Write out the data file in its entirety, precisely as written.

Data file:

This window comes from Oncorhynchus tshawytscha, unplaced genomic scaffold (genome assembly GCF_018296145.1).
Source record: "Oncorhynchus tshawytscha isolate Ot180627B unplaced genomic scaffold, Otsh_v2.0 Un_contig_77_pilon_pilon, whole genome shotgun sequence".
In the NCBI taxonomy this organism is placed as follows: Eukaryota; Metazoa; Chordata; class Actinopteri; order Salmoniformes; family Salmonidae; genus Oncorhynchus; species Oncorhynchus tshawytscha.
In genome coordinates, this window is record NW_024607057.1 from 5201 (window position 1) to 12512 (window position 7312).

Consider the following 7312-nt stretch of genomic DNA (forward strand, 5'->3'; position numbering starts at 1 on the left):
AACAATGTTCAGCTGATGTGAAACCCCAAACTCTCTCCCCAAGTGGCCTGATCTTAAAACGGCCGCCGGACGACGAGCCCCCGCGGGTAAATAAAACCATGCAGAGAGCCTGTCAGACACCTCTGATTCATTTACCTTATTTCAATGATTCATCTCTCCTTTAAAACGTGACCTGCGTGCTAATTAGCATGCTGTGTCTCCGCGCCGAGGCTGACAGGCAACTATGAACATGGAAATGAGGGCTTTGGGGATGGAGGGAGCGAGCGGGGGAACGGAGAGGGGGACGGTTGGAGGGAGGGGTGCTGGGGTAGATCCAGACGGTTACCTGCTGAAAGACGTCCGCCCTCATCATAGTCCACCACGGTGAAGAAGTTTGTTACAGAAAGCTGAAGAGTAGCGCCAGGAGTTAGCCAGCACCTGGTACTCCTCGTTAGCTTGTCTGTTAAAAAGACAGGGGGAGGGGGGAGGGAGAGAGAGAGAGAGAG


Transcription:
This window comes from Oncorhynchus tshawytscha, unplaced genomic scaffold (genome assembly GCF_018296145.1).
Source record: "Oncorhynchus tshawytscha isolate Ot180627B unplaced genomic scaffold, Otsh_v2.0 Un_contig_77_pilon_pilon, whole genome shotgun sequence".
In the NCBI taxonomy this organism is placed as follows: Eukaryota; Metazoa; Chordata; class Actinopteri; order Salmoniformes; family Salmonidae; genus Oncorhynchus; species Oncorhynchus tshawytscha.
In genome coordinates, this window is record NW_024607057.1 from 5201 (window position 1) to 12512 (window position 7312).

Consider the following 7312-nt stretch of genomic DNA (forward strand, 5'->3'; position numbering starts at 1 on the left):
AACAATGTTCAGCTGATGTGAAACCCCAAACTCTCTCCCCAAGTGGCCTGATCTTAAAACGGCCGCCGGACGACGAGCCCCCGCGGGTAAATAAAACCATGCAGAGAGCCTGTCAGACACCTCTGATTCATTTACCTTATTTCAATGATTCATCTCTCCTTTAAAACGTGACCTGCGTGCTAATTAGCATGCTGTGTCTCCGCGCCGAGGCTGACAGGCAACTATGAACATGGAAATGAGGGCTTTGGGGATGGAGGGAGCGAGCGGGGGAACGGAGAGGGGGACGGTTGGAGGGAGGGGTGCTGGGGTAGATCCAGACGGTTACCTGCTGAAAGACGTCCGCCCTCATCATAGTCCACCACGGTGAAGAAGTTTGTTACAGAAAGCTGAAGAGTAGCGCCAGGAGTTAGCCAGCACCTGGTACTCCTCGTTAGCTTGTCTGTTAAAAAGACAGGGGGAGGGGGGAGGGAGAGAGAGAGAGAGAG